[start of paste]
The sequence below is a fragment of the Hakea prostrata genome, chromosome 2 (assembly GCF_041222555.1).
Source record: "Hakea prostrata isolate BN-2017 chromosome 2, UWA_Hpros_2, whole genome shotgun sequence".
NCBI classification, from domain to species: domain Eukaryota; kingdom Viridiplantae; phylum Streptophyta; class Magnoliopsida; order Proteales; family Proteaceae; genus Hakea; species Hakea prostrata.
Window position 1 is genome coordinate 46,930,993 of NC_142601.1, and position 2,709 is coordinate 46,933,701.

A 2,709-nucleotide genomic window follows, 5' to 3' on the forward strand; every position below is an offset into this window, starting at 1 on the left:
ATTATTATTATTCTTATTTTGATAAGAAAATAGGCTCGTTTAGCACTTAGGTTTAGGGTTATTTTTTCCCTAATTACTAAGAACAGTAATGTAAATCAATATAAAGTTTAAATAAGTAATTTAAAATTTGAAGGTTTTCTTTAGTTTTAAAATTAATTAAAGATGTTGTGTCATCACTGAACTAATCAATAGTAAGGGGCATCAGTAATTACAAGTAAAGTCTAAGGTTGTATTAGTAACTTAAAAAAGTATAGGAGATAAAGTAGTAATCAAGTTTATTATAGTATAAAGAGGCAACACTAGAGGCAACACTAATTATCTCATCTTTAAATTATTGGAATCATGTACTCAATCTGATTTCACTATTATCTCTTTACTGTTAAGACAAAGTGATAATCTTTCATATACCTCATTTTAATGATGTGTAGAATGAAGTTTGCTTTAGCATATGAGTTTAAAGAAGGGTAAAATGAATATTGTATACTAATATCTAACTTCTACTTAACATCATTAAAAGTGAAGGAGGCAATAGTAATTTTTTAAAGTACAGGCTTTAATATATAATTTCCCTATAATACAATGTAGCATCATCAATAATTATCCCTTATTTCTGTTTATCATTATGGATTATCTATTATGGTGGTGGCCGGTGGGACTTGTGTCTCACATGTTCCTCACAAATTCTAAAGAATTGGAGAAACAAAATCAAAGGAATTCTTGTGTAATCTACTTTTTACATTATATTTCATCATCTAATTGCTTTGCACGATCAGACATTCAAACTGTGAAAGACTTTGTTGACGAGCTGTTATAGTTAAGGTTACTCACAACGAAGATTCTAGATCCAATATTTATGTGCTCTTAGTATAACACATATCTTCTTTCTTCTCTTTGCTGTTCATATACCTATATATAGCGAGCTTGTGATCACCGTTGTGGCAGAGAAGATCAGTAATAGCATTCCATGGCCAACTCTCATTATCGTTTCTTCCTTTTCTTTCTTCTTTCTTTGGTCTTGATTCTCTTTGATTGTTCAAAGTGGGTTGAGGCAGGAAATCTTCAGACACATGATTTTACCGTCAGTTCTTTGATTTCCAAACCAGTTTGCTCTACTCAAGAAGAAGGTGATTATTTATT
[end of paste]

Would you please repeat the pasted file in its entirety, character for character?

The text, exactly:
The sequence below is a fragment of the Hakea prostrata genome, chromosome 2 (assembly GCF_041222555.1).
Source record: "Hakea prostrata isolate BN-2017 chromosome 2, UWA_Hpros_2, whole genome shotgun sequence".
NCBI classification, from domain to species: domain Eukaryota; kingdom Viridiplantae; phylum Streptophyta; class Magnoliopsida; order Proteales; family Proteaceae; genus Hakea; species Hakea prostrata.
Window position 1 is genome coordinate 46,930,993 of NC_142601.1, and position 2,709 is coordinate 46,933,701.

A 2,709-nucleotide genomic window follows, 5' to 3' on the forward strand; every position below is an offset into this window, starting at 1 on the left:
ATTATTATTATTCTTATTTTGATAAGAAAATAGGCTCGTTTAGCACTTAGGTTTAGGGTTATTTTTTCCCTAATTACTAAGAACAGTAATGTAAATCAATATAAAGTTTAAATAAGTAATTTAAAATTTGAAGGTTTTCTTTAGTTTTAAAATTAATTAAAGATGTTGTGTCATCACTGAACTAATCAATAGTAAGGGGCATCAGTAATTACAAGTAAAGTCTAAGGTTGTATTAGTAACTTAAAAAAGTATAGGAGATAAAGTAGTAATCAAGTTTATTATAGTATAAAGAGGCAACACTAGAGGCAACACTAATTATCTCATCTTTAAATTATTGGAATCATGTACTCAATCTGATTTCACTATTATCTCTTTACTGTTAAGACAAAGTGATAATCTTTCATATACCTCATTTTAATGATGTGTAGAATGAAGTTTGCTTTAGCATATGAGTTTAAAGAAGGGTAAAATGAATATTGTATACTAATATCTAACTTCTACTTAACATCATTAAAAGTGAAGGAGGCAATAGTAATTTTTTAAAGTACAGGCTTTAATATATAATTTCCCTATAATACAATGTAGCATCATCAATAATTATCCCTTATTTCTGTTTATCATTATGGATTATCTATTATGGTGGTGGCCGGTGGGACTTGTGTCTCACATGTTCCTCACAAATTCTAAAGAATTGGAGAAACAAAATCAAAGGAATTCTTGTGTAATCTACTTTTTACATTATATTTCATCATCTAATTGCTTTGCACGATCAGACATTCAAACTGTGAAAGACTTTGTTGACGAGCTGTTATAGTTAAGGTTACTCACAACGAAGATTCTAGATCCAATATTTATGTGCTCTTAGTATAACACATATCTTCTTTCTTCTCTTTGCTGTTCATATACCTATATATAGCGAGCTTGTGATCACCGTTGTGGCAGAGAAGATCAGTAATAGCATTCCATGGCCAACTCTCATTATCGTTTCTTCCTTTTCTTTCTTCTTTCTTTGGTCTTGATTCTCTTTGATTGTTCAAAGTGGGTTGAGGCAGGAAATCTTCAGACACATGATTTTACCGTCAGTTCTTTGATTTCCAAACCAGTTTGCTCTACTCAAGAAGAAGGTGATTATTTATT